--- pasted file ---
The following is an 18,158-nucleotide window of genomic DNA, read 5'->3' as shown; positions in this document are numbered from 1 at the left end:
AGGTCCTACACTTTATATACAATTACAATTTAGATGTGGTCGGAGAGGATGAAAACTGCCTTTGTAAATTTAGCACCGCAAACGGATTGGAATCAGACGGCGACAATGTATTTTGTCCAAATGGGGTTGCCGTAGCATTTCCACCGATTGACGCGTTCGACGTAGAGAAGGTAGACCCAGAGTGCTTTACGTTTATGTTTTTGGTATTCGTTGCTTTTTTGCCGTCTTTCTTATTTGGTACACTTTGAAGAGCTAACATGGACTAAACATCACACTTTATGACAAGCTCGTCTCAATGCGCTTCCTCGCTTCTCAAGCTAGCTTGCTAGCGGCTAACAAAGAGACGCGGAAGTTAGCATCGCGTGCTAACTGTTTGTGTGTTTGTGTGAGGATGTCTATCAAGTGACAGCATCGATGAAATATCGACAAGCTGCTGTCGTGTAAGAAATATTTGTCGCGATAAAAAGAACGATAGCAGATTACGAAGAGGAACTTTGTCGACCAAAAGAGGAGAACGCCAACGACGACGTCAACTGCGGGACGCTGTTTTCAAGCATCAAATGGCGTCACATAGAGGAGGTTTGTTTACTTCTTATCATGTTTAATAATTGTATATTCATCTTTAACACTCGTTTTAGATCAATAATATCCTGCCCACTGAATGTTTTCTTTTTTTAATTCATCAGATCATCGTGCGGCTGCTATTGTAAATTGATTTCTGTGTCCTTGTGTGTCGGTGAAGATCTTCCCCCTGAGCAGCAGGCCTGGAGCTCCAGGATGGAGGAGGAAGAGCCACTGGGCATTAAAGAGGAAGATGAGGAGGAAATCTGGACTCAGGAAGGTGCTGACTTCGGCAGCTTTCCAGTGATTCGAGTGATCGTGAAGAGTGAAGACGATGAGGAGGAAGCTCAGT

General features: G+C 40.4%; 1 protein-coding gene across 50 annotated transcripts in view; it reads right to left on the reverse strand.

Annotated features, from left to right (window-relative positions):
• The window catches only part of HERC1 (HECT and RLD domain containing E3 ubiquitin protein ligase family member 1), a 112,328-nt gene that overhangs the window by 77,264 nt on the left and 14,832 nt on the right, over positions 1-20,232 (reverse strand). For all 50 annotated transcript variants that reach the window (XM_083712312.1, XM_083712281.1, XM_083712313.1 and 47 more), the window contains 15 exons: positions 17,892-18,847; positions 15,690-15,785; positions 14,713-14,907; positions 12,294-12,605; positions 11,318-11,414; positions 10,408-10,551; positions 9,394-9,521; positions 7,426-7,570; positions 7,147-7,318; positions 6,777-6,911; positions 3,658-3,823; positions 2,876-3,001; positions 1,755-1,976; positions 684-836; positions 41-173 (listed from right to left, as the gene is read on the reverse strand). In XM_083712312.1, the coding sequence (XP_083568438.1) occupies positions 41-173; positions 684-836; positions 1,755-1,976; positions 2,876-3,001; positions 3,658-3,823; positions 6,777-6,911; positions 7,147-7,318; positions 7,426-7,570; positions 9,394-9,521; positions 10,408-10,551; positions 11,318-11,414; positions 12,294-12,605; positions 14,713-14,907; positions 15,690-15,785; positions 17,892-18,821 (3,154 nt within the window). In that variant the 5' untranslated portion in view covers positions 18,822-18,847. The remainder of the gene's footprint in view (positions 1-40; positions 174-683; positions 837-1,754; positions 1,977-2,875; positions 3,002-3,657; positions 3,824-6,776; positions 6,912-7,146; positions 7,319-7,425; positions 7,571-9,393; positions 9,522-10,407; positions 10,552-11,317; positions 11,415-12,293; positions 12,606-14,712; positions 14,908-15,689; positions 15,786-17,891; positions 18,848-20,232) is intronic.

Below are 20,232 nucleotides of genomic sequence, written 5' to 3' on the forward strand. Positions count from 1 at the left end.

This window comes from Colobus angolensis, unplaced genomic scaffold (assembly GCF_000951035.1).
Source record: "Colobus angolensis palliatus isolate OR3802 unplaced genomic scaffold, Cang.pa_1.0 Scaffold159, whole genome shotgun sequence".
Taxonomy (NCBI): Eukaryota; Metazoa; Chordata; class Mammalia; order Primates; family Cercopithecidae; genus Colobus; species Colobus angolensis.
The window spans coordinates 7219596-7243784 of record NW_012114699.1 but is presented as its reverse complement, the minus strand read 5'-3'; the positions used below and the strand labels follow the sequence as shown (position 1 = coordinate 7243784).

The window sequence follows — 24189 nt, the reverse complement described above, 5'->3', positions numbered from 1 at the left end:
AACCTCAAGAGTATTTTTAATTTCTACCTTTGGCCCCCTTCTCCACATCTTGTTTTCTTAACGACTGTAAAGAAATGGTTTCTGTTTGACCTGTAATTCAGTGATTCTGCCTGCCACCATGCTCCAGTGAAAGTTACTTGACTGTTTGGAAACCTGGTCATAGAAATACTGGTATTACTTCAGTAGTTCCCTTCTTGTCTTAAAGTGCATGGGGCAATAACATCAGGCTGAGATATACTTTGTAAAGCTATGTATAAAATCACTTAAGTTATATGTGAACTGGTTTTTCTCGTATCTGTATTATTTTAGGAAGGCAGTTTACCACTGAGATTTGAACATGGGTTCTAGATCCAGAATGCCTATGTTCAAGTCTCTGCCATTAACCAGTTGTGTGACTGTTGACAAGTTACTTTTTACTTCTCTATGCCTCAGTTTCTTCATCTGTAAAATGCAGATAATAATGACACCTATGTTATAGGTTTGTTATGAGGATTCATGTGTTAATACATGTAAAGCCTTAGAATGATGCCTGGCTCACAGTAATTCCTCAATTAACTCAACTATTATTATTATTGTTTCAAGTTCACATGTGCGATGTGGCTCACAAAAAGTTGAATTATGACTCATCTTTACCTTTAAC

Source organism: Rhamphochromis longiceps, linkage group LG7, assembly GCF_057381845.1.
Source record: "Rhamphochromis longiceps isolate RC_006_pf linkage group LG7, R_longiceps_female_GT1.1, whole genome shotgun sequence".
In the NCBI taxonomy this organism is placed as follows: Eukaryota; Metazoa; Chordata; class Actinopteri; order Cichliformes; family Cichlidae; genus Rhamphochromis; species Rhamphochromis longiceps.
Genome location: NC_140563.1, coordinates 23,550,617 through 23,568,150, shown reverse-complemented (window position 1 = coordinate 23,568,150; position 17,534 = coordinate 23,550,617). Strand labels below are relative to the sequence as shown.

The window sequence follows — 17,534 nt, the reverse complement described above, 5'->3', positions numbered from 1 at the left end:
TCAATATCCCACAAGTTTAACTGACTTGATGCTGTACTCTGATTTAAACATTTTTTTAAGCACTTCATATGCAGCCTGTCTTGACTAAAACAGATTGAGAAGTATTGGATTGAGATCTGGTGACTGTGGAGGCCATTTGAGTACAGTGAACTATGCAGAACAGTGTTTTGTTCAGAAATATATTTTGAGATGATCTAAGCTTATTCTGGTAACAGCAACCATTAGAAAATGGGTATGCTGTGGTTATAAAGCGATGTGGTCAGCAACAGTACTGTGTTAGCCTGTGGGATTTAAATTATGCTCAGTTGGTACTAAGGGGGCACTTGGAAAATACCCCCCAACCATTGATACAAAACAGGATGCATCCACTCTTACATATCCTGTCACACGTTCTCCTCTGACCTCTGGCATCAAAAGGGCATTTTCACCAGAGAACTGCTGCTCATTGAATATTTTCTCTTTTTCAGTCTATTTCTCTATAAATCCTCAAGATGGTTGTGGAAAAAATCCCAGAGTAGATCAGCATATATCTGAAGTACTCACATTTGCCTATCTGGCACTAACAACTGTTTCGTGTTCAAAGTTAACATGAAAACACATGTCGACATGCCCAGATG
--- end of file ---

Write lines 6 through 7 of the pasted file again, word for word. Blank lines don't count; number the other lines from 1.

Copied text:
Below are 20,232 nucleotides of genomic sequence, written 5' to 3' on the forward strand. Positions count from 1 at the left end.

This window comes from Colobus angolensis, unplaced genomic scaffold (assembly GCF_000951035.1).